But that still doesn’t account for the reason this rally’s been happening in the first place. Or what that means for five big tech companies (maybe more) that could see huge price action ahead

Kicking Off the “It’s All Good Until It Isn’t” Series with the Dark Side of a $5 Trillion Market

0 | By Shah Gilani

What’s not to like about ETFs?

Nothing, really.

At least until you dig a lot deeper into what everyone loves about them, how supposedly liquid they are, and what risks the “sponsors” and “authorized participants” who create, redeem, and trade them and all their underlying parts, really pose to the $5 trillion industry.

When it comes to ETFs, the truth is, it’s all good…until it isn’t

Boeing’s In Trouble – And Now’s the Perfect Time to Ask Whether You Should Buy, Sell, or Hold

0 | By Shah Gilani

The Boeing Co. (BA) is in trouble.

If it doesn’t get its troubled 737 Max planes certified by U.S. and international regulators and in the air by this summer, it’s dwindling cash and negative cash flow from operations will implode its stock.

But, unfortunately for them, the 787 Max isn’t Boeing’s only aircraft problem.

Regulators are investigating the company’s 787 Dreamliner over whistleblower claims that its oxygen systems don’t work, that managers let defective parts get through quality control checks, and that, when workers installed planes’ floorboards, they let three-inch-long razor-sharp shards of titanium fall the plane’s sensitive electronic equipment.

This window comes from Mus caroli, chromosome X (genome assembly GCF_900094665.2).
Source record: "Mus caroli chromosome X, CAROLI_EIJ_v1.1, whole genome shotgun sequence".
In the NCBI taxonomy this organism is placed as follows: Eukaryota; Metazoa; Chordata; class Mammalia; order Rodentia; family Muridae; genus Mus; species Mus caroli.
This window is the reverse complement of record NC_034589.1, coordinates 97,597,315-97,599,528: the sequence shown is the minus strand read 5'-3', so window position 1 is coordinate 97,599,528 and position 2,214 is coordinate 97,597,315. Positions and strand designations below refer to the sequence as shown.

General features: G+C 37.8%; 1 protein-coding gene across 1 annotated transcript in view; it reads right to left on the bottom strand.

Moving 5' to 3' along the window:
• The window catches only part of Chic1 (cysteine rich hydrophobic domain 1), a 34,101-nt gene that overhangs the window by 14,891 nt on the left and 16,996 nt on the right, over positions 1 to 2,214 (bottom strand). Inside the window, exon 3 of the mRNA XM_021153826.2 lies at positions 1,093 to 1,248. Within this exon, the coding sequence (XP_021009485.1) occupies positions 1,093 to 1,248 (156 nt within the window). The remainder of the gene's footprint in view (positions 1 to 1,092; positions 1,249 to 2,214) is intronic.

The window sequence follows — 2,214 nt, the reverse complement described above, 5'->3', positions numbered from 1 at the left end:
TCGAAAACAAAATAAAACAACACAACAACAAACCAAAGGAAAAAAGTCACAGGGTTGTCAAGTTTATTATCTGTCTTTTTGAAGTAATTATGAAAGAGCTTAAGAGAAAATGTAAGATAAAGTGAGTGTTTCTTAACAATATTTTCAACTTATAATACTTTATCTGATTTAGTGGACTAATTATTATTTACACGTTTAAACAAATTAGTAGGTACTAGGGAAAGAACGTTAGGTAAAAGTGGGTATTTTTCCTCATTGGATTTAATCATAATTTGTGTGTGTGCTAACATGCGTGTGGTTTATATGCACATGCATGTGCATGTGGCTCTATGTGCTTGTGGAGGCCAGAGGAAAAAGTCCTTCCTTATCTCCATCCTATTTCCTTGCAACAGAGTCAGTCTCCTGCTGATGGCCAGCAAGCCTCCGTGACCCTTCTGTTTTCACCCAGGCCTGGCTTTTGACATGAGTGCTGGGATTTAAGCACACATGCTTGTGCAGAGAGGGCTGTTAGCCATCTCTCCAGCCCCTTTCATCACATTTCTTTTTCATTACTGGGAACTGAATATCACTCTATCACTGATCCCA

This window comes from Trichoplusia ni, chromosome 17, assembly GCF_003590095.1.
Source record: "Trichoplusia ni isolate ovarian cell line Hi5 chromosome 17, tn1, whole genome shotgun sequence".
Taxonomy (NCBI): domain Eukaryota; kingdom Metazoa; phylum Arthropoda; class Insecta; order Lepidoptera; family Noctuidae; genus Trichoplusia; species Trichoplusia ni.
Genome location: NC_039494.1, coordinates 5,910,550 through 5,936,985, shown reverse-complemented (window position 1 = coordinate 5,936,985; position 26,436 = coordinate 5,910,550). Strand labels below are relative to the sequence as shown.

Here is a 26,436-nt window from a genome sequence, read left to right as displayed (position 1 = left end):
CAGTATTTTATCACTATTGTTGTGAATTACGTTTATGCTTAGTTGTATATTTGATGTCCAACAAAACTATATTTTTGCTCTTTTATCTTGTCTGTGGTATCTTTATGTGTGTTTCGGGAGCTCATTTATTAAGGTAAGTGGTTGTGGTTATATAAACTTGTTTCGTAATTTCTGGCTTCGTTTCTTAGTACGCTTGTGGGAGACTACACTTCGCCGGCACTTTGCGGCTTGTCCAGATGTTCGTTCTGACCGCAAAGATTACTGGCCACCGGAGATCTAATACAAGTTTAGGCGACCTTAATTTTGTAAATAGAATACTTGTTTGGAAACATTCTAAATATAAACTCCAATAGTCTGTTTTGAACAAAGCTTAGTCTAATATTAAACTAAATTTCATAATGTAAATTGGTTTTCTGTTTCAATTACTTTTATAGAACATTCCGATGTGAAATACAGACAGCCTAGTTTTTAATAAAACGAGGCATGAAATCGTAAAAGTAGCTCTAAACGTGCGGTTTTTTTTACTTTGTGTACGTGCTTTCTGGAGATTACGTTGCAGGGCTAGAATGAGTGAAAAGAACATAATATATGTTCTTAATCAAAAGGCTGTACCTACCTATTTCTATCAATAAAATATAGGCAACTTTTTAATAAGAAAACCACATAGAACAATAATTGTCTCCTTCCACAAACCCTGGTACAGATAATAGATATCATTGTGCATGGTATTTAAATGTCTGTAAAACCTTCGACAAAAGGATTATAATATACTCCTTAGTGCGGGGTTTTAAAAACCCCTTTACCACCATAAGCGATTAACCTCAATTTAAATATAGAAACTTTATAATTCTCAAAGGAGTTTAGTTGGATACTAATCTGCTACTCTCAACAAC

But, also, despite all its problems, Boeing isn’t going out of business. It’s too important to the American military and the U.S. economy.

But that doesn’t mean it’s not too big to fail (in terms of its stock price).

Investors should be asking themselves what to do with Boeing shares at a time like now: buy, sell, or hold?

Here’s what you need to do with the stock no matter what happens next

Coronavirus vs. SARS: Is This Time Different for the Market?

0 | By Shah Gilani

Investors almost always expect markets to react to current disruptions the same way they reacted to similar disruptions in the past.

We’re seeing that today with the spread of the coronavirus.

Already, analysts and market commentators are citing what happened in 2003, when spreading SARS deaths knocked the market down, but stocks ultimately ended the year considerably higher.

The question “is this time different?” is generally shrugged off because investors believe they know what markets did then and what they’ll probably do now because of it.

But what if this time is different?

What if investors aren’t looking at the big picture and how both China and the world have changed? What if investors forgot that something else lifted the market in 2003 and had nothing to do with SARS containment?

Here’s a more objective look back and why this time could be different

Capital Wave Forecast: Modern Monetary Theory – Fear Narrative or Far from Crazy

2 | By Shah Gilani

Modern Monetary Theory (MMT) has the power to change the United States in more ways than anyone realizes.

As the essential economic plank of the Democrat party, MMT is about to explode out of the far left-leaning academic containment tower it’s been brewing in.

Here’s what it is, how it’s supposed to work, how it would change the U.S., and what you should do with your money if MMT replaces democratic capitalism as we know it.